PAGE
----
U to go over Washington Ave. Bridge design options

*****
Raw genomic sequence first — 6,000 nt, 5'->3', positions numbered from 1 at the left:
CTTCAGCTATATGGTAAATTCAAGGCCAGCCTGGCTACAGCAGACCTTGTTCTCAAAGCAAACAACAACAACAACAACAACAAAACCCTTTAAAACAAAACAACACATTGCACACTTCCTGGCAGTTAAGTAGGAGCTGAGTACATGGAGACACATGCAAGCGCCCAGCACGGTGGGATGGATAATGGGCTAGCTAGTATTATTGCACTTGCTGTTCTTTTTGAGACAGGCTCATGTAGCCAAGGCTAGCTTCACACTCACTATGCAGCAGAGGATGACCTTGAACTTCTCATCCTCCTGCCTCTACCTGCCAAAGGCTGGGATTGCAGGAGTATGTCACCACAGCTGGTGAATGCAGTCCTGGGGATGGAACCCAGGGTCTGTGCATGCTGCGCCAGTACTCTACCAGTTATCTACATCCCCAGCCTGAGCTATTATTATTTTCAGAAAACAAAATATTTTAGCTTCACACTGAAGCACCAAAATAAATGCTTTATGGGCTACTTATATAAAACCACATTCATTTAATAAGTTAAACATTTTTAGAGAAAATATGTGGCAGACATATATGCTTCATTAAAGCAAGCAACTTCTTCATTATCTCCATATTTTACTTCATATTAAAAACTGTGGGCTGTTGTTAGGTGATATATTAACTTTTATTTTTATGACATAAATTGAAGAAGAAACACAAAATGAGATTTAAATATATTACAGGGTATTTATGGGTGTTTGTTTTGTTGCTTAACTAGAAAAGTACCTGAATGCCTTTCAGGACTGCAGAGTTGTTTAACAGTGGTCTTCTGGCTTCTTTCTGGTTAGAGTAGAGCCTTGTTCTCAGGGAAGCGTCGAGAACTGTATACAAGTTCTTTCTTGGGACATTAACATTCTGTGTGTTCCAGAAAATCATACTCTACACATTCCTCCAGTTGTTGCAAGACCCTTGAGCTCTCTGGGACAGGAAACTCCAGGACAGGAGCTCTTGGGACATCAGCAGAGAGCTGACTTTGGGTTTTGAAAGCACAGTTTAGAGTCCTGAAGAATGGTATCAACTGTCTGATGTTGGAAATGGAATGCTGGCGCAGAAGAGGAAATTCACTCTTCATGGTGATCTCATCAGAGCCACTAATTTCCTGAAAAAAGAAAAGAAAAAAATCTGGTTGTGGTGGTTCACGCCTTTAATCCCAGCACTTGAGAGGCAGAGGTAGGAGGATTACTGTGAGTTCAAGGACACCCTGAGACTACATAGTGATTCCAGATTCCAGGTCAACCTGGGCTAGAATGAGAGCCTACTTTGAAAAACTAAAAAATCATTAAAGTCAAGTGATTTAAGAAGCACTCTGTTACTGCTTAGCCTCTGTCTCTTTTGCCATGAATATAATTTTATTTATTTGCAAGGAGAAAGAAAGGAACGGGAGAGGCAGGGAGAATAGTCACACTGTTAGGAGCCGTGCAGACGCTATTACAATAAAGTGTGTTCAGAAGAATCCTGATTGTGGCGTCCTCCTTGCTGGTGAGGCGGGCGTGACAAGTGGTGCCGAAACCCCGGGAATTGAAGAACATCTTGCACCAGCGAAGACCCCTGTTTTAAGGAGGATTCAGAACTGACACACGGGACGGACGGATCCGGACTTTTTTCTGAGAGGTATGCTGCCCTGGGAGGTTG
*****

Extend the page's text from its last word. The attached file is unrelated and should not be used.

Hennepin County is developing design options for repairs to the Washington Avenue Bridge, and will present those options to the University this winter. At that time, representatives from Hennepin County, the Minnesota Department of Transportation , the Central Corridor office and the University will review three design options to address the problems on the bridge, Vice President for University Services Kathleen OâÄôBrien said. âÄúWe are at the point now where we know what is wrong, and options are being designed to address the issues,âÄù she said. OâÄôBrien said the options will address improving the structural support system for the upper level of the bridge. Work is being done as quickly as possible, she said, and construction is planned to begin and end this spring. While the University has maintained the pedestrian level of the bridge for years, Hennepin County owns the entire bridge. The lower level will need to be strengthened for the Central Corridor light rail line, OâÄôBrien said, but it is currently safe for legal weight vehicles to use. Construction done on the lower level will be separate from construction on the pedestrian level. The estimated cost for the repairs to the vehicular level is $40 million, she said. Officials donâÄôt yet know how much it will cost to repair the pedestrian level, but Hennepin County will foot the bill, she said. Bikers are prohibited from using the vehicular level of the bridge because it wasnâÄôt designed for bicycle usage, OâÄôBrien said. âÄúThe guard rails on the vehicular level of the bridge are just not high enough for bikers, and that is unsafe,âÄù she said. Marthand Nookala, assistant county administrator for public works at Hennepin County, said it will be at least two months before any design options will be presented. âÄúThe consultants are currently meeting, they will pick design options, and then do a detailed report,âÄù he said. Peter McLaughlin, Hennepin County Commissioner , said there has to be review of the options and a public bidding process before any decisions can be finalized. He added that MnDOT ultimately has to approve the design before work can begin. âÄúThere have been tougher design issues, but we are looking into the options and what will be cost effective,âÄù he said. Portions of the upper level of the pedestrian deck were closed after an Aug. 21 report issued by an engineering firm showed safety issues. The report showed that if the pedestrian deck was fully loaded with people, the columns supporting the deck might not be able to support the weight. There were also issues with how the columns are connected.